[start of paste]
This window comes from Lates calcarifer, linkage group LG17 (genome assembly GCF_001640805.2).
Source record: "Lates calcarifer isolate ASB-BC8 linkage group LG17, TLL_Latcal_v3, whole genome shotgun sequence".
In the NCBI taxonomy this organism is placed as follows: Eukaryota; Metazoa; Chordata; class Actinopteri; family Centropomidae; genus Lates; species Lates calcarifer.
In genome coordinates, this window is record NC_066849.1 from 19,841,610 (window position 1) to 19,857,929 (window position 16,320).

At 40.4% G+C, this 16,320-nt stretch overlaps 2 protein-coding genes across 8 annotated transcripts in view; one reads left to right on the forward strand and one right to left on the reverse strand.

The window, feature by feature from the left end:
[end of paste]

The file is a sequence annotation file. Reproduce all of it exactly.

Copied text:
This window comes from Lates calcarifer, linkage group LG17 (genome assembly GCF_001640805.2).
Source record: "Lates calcarifer isolate ASB-BC8 linkage group LG17, TLL_Latcal_v3, whole genome shotgun sequence".
In the NCBI taxonomy this organism is placed as follows: Eukaryota; Metazoa; Chordata; class Actinopteri; family Centropomidae; genus Lates; species Lates calcarifer.
In genome coordinates, this window is record NC_066849.1 from 19,841,610 (window position 1) to 19,857,929 (window position 16,320).

At 40.4% G+C, this 16,320-nt stretch overlaps 2 protein-coding genes across 8 annotated transcripts in view; one reads left to right on the forward strand and one right to left on the reverse strand.

The window, feature by feature from the left end: